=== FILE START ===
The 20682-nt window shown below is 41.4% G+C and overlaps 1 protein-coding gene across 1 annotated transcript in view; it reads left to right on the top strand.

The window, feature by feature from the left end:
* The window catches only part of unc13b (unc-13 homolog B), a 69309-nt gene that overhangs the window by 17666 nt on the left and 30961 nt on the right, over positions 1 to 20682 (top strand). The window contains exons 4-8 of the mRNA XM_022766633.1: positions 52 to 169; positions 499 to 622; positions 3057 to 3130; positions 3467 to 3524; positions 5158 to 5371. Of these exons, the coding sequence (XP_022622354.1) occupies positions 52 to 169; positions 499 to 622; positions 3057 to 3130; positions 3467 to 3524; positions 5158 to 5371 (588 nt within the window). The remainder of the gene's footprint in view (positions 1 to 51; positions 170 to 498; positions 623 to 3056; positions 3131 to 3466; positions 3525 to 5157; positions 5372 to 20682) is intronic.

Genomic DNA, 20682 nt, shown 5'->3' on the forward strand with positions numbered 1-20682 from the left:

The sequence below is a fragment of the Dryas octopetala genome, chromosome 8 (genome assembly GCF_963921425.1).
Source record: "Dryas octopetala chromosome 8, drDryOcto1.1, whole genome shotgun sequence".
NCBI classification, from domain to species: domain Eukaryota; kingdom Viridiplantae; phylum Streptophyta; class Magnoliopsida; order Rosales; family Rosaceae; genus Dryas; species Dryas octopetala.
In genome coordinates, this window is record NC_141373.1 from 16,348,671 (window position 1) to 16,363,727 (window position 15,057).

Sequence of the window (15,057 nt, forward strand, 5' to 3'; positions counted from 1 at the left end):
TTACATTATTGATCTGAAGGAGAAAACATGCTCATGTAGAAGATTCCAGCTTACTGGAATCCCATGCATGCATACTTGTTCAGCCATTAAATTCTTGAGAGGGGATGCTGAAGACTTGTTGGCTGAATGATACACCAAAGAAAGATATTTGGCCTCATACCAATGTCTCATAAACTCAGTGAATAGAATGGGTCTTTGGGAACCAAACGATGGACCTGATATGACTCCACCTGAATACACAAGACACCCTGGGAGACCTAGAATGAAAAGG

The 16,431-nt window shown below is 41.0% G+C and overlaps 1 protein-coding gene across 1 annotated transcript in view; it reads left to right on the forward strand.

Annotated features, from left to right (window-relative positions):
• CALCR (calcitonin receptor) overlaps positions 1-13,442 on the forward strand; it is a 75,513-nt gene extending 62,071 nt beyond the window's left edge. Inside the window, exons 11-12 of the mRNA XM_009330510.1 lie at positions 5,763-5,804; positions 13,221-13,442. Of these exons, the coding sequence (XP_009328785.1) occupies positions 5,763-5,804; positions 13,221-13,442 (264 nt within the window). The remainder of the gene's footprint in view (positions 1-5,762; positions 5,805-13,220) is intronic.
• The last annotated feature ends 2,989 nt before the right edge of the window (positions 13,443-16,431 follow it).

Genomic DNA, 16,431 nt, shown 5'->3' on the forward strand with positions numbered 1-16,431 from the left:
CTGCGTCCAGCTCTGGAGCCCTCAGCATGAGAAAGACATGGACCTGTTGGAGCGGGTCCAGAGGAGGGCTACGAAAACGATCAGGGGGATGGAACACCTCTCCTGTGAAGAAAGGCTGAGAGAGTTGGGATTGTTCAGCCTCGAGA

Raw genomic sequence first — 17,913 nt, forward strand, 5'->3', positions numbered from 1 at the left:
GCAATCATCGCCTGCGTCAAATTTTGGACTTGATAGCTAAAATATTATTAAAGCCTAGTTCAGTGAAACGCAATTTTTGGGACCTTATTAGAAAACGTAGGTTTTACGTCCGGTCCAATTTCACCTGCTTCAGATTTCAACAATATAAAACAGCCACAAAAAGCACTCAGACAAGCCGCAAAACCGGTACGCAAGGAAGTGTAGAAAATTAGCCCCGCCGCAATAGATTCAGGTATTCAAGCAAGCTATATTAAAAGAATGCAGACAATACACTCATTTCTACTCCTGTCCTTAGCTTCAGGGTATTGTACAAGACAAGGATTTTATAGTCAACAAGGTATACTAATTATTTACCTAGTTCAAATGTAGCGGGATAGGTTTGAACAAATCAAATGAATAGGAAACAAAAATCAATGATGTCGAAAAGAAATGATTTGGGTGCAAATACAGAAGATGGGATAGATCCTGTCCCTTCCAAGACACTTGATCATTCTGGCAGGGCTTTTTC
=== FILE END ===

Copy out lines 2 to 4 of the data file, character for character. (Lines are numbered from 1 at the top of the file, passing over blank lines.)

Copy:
The window, feature by feature from the left end:
* The window catches only part of unc13b (unc-13 homolog B), a 69309-nt gene that overhangs the window by 17666 nt on the left and 30961 nt on the right, over positions 1 to 20682 (top strand). The window contains exons 4-8 of the mRNA XM_022766633.1: positions 52 to 169; positions 499 to 622; positions 3057 to 3130; positions 3467 to 3524; positions 5158 to 5371. Of these exons, the coding sequence (XP_022622354.1) occupies positions 52 to 169; positions 499 to 622; positions 3057 to 3130; positions 3467 to 3524; positions 5158 to 5371 (588 nt within the window). The remainder of the gene's footprint in view (positions 1 to 51; positions 170 to 498; positions 623 to 3056; positions 3131 to 3466; positions 3525 to 5157; positions 5372 to 20682) is intronic.

Genomic DNA, 20682 nt, shown 5'->3' on the forward strand with positions numbered 1-20682 from the left: